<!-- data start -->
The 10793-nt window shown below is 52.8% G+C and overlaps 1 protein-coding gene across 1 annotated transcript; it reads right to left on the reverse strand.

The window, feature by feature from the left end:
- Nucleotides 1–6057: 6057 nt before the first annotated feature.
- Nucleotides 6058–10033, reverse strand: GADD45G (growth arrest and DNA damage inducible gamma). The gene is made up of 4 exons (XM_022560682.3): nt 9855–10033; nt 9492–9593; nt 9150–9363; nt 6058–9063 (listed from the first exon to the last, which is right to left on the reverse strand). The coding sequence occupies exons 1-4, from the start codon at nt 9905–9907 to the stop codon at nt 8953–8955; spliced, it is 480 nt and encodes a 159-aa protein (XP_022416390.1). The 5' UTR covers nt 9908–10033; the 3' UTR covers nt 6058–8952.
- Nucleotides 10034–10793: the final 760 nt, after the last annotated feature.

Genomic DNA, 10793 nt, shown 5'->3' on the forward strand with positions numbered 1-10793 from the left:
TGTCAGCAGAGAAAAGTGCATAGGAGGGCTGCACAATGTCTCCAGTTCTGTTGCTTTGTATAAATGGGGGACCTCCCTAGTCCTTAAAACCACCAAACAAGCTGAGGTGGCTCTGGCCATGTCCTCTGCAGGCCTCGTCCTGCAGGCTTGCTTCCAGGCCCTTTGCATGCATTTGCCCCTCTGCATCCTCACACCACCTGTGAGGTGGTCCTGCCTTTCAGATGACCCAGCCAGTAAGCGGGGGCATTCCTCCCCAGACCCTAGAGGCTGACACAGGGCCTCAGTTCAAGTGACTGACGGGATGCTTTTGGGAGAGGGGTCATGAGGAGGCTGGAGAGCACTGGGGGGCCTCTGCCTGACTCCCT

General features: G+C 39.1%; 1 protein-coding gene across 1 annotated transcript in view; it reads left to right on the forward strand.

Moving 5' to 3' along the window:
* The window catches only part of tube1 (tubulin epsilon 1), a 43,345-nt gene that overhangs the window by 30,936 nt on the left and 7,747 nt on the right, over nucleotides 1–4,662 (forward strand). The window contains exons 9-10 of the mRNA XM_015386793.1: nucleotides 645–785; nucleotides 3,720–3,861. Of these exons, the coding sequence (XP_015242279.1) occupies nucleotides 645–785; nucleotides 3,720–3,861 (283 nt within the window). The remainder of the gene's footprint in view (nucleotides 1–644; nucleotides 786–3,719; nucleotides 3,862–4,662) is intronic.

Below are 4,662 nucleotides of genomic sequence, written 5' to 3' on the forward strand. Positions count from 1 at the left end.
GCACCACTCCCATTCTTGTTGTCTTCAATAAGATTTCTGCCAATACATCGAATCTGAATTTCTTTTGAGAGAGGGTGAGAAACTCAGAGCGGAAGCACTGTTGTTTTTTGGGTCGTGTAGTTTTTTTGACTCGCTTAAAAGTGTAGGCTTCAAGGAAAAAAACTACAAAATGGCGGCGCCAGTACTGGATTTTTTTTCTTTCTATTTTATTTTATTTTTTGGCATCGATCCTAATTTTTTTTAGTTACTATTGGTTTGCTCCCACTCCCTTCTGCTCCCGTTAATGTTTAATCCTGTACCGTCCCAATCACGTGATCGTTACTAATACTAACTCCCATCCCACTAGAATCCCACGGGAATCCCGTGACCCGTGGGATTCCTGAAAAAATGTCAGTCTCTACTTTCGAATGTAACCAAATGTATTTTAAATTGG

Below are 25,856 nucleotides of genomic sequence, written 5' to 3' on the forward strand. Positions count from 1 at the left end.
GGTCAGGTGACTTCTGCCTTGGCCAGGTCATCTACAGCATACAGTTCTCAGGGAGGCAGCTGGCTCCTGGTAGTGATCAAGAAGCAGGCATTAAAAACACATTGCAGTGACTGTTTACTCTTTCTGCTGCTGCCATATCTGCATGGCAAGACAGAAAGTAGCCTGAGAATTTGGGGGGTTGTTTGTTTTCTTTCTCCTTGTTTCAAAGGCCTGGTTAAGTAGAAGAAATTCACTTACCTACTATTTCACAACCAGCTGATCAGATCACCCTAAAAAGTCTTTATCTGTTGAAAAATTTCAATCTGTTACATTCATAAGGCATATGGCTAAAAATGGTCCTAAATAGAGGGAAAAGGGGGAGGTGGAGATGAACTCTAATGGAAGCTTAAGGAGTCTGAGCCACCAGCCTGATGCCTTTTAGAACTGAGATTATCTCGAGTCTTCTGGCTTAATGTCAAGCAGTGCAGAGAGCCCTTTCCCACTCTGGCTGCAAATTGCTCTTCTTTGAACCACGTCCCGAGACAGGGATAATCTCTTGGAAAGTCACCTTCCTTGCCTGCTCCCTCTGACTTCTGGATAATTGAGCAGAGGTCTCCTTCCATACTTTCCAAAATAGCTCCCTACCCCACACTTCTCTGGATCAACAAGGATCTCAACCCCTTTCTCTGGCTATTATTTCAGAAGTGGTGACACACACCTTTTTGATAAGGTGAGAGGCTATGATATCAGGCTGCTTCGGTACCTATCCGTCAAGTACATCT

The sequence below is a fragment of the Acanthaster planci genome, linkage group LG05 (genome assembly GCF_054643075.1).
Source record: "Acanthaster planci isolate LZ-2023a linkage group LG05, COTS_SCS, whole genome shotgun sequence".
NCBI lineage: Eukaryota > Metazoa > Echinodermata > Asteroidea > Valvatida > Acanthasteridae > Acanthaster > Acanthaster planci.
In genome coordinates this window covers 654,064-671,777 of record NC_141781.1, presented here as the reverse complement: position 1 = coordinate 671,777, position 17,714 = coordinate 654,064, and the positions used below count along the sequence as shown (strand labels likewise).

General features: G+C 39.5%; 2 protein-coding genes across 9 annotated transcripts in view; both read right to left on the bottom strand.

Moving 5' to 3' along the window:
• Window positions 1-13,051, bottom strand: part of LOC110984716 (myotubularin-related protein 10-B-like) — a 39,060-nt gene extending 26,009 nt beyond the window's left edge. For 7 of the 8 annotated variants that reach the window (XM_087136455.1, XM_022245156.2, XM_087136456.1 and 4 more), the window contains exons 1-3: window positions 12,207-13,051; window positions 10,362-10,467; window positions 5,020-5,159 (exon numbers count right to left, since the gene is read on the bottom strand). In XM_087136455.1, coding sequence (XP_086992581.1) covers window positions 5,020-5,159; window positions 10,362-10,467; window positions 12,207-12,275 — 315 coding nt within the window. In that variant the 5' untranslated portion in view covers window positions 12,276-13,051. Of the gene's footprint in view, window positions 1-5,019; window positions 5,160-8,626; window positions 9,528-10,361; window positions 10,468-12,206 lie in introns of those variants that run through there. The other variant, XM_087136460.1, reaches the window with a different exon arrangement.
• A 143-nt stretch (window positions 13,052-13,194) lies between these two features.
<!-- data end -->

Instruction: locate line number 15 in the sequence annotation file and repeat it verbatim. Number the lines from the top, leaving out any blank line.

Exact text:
The sequence below is a fragment of the Acanthaster planci genome, linkage group LG05 (genome assembly GCF_054643075.1).